About Kerala

Kerala (/ˈkɛrələ/), often referred to as Keralam,[4] is a state in the south-west region of India on the Malabar coast. It was formed on 1 November 1956 as per the States Reorganisation Act by combining various Malayalam-speaking regions. Spread over 38,863 km2 (15,005 sq mi) it is bordered by Karnataka to the north and north east, Tamil Nadu to the east and south, and the Lakshadweep Sea to the west. With 33,387,677 inhabitants as per the 2011 census, Kerala is the thirteenth largest state by population and is divided into 14 districts with the state capital being Thiruvananthapuram.Malayalam is the most widely spoken and official language of the state.

The region was a prominent spice exporter from 3000 BCE to 3rd century. The Chera Dynasty was the first powerful kingdom based in Kerala, though it frequently struggled against attacks from the neighbouring Cholas and Pandyas. During the Chera period, Kerala remained an international spice trading center. Later, in the 15th century, the lucrative spice trade attracted Portuguese traders to Kerala, and eventually paved the way for the European colonisation of India. After independence, Travancore and Cochin joined the Republic of India and Travancore-Cochin was given the status of a state. Later, the state was formed in 1956 by merging the Malabar district, Travancore-Cochin (excluding four southerntaluks), and the taluk of Kasargod, South Kanara.

Kerala is the state with the lowest positive population growth rate in India (3.44%) and has a density of 860 people per km2. The state has the highest Human Development Index (HDI) (0.790) in the country according to the Human Development Report 2011.[5] It also has the highest literacy rate 93.19%, the highest life expectancy (Almost 77 years) and the highest sex ratio (as defined by number of women per 1000 men: 1,084 women per 1000 men) among all Indian states. Kerala has the lowest homicide rate among Indian states, for 2011 it was 1.1 per 100,000.[6] A survey in 2005 byTransparency International ranked it as the least corrupt state in the country. Kerala has witnessed significant emigration of its people, especially to the Gulf states during the Gulf Boom during the 1970s and early 1980s, and its economy depends significantly on remittances from a large Malayali expatriate community. Hinduism is practised by more than half of the population, followed by Islam and Christianity. The culture of the state traces its roots from 3rd century CE. It is a synthesis of Aryan and Dravidian cultures, developed over centuries under influences from other parts of India and abroad.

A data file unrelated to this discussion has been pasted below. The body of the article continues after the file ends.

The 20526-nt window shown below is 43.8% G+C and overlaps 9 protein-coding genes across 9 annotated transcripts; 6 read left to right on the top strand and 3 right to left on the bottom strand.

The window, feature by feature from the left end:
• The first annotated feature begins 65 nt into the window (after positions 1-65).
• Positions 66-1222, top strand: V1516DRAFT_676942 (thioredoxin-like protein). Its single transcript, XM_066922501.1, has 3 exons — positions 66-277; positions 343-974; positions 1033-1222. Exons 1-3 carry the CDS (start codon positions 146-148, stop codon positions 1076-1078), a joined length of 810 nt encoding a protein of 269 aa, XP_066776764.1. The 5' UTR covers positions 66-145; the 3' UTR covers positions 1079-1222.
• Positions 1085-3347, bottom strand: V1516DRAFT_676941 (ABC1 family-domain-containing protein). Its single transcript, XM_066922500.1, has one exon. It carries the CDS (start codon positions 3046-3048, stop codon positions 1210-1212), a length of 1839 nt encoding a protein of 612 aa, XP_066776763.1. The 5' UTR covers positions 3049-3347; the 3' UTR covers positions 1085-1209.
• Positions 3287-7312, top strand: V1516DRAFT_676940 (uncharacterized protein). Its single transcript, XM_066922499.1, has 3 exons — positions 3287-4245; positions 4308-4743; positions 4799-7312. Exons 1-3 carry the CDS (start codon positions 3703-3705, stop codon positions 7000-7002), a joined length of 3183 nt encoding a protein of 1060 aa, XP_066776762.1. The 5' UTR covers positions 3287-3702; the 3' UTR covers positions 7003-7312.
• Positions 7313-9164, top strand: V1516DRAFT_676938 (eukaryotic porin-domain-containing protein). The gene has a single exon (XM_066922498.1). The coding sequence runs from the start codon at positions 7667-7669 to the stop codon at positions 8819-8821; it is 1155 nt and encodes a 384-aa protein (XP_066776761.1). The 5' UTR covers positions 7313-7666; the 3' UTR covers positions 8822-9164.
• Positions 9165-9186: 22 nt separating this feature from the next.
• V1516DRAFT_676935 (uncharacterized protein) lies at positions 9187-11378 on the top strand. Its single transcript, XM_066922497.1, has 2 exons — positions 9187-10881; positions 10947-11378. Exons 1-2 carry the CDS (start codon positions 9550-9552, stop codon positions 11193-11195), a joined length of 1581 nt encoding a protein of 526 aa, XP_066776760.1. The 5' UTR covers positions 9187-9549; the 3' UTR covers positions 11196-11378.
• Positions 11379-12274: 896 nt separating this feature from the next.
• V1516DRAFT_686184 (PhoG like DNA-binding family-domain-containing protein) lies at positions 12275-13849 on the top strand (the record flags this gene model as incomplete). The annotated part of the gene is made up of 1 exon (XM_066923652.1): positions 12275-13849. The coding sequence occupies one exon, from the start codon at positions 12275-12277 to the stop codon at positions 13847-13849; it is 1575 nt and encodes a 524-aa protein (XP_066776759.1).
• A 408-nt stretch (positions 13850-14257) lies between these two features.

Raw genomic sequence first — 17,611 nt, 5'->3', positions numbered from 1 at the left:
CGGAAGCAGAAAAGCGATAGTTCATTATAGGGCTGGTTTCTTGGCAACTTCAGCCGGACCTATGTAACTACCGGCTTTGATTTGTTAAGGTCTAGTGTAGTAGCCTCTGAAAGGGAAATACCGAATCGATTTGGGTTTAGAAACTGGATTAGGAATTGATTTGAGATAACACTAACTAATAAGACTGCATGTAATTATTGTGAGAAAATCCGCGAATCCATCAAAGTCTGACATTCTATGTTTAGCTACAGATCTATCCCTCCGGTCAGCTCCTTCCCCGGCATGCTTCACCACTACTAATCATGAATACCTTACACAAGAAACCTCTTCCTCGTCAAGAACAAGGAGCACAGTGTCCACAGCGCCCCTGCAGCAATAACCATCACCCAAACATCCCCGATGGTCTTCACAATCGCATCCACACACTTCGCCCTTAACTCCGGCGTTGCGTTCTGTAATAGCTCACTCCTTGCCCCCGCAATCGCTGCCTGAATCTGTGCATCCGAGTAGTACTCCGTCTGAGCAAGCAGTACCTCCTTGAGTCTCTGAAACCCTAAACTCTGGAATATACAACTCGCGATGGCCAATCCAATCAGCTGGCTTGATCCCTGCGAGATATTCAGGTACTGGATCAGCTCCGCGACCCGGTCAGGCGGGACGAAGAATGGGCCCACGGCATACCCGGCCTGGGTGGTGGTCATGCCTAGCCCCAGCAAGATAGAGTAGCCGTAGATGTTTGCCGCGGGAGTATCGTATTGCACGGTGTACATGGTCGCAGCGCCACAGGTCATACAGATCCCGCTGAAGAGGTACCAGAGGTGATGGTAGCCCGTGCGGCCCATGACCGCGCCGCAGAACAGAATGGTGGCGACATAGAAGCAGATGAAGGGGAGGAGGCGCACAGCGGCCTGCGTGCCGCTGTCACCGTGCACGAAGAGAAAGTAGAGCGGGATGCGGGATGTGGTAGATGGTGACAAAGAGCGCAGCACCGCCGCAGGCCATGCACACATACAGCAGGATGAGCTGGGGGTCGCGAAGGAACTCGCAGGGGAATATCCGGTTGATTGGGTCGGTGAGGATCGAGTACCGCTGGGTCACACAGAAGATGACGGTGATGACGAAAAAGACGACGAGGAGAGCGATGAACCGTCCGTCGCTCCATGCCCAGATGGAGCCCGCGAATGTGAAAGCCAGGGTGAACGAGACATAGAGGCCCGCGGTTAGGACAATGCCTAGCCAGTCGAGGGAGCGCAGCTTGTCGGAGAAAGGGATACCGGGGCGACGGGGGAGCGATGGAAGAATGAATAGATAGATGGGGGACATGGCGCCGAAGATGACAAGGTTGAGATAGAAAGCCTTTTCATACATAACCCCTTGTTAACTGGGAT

Production of pepper and natural rubber contributes to a significant portion of the total national output. In the agricultural sector, coconut, tea, coffee, cashew and spices are important. The state’s coastline extends for 595 kilometres (370 mi), and around 1.1 million people of the state are dependent on the fishery industry which contributes 3% of the state’s income. The state’s 145,704 kilometres (90,536 mi) of roads, constitute 4.2% of all Indian roadways. There are three existing and two proposed international airports. Waterways are also used for transportation. The state has the highest media exposure in India with newspapers publishing in nine different languages; mainly English and Malayalam. Kerala is an important tourist destination, with backwaters, beaches, Ayurvedic tourism, and tropical greenery among its major attractions.